- Track safety is once again being called into question as an investigation continues into a falling TV cable that injured 10 race fans during the Coca-Cola 600 on Sunday.
- The Coca-Cola 600 race was delayed after a cable controlling an overhead camera came loose and draped down onto the track.
- At least 28 fans were injured in February during a crash at a Nationwide race at Daytona.
CONCORD, North Carolina — Track safety is once again being called into question as an investigation continues into a falling TV cable that injured 10 race fans during the Coca-Cola 600 on Sunday.
A cable used to maneuver a Fox Sports overhead television camera came loose during Sunday evening's Coca-Cola 600 at Charlotte Motor Speedway, damaging at least two racecars, causing a red-flag delay in the race and resulting in injuries to 10 spectators.
The usual hazard to fans is from debris from a racing crash. At least 28 fans were injured in February during a crash at a Nationwide race at Daytona. This time the threat came from equipment being used by the media covering the event.
This latest incident is bound to highlight the need to protect spectators at races, even as track officials around the country pay increasing attention to security matters in the wake of the Boston Marathon bombings. The 2013 Indianapolis 500 saw unprecedented security steps, as track officials checked spectators' coolers and bags, causing long lines into the Brickyard.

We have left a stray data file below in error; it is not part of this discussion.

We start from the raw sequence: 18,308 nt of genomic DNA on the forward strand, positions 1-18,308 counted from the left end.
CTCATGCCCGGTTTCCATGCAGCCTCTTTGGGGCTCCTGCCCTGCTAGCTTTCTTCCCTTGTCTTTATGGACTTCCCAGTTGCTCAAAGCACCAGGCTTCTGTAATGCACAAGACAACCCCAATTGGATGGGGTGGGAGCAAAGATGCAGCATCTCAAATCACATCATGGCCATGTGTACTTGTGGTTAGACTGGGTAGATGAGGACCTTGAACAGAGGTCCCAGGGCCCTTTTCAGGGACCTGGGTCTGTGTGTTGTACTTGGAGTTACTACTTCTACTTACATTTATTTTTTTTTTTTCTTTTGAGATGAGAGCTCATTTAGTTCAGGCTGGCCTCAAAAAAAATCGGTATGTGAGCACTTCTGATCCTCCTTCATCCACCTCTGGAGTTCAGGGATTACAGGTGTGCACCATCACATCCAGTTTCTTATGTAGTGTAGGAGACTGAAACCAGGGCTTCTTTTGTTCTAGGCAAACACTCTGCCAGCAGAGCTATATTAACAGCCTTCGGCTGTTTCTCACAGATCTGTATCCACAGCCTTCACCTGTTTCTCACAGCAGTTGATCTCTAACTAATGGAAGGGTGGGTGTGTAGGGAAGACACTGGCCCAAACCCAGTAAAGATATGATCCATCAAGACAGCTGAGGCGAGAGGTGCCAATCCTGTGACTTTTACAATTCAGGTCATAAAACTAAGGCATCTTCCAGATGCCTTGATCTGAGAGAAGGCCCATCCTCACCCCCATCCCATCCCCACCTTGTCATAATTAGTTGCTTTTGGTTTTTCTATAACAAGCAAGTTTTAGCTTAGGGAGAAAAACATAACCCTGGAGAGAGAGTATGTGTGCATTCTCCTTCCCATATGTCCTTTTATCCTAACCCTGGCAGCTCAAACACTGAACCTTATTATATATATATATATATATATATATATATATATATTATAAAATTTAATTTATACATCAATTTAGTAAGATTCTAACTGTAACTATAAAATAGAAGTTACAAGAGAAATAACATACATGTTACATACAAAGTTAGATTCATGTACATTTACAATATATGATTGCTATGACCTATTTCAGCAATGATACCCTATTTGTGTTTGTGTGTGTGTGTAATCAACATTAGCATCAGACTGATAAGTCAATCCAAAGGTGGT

Fox issued a statement explaining that the drive rope failed in the Turn 1 end of the camera's track during Sunday's race. Use of the camera has been suspended while the incident is investigated, the statement said.
The rope draped down onto the front straightaway of the track on the 121st lap of the 400-lap, 600-mile NASCAR Sprint Cup Series stock car race. The Toyota Camry of race leader Kyle Busch snagged the rope, causing damage to the right front fender of the car.
Other cars following Busch at speeds greater than 190 mph also made contact with the rope, which became entangled in the rear axle of the Ford Fusion driven by Marcos Ambrose. The rope disabled a brake line and trailed behind Ambrose's car as he slowed and the race was halted.
The overhead camera did not come loose from its guides, which stretch over the front straightaway of the 1.5-mile track and enable novel shots of the racing action.
The camera is similar to those now commonplace in television coverage of football games. During the interruption, NASCAR permitted crews to make repairs to damage caused by the rope and restarted the race with the cars running in their previous running order.
Kevin Harvick won the race.
Edmunds says: The need to protect spectators at races is becoming a mounting concern.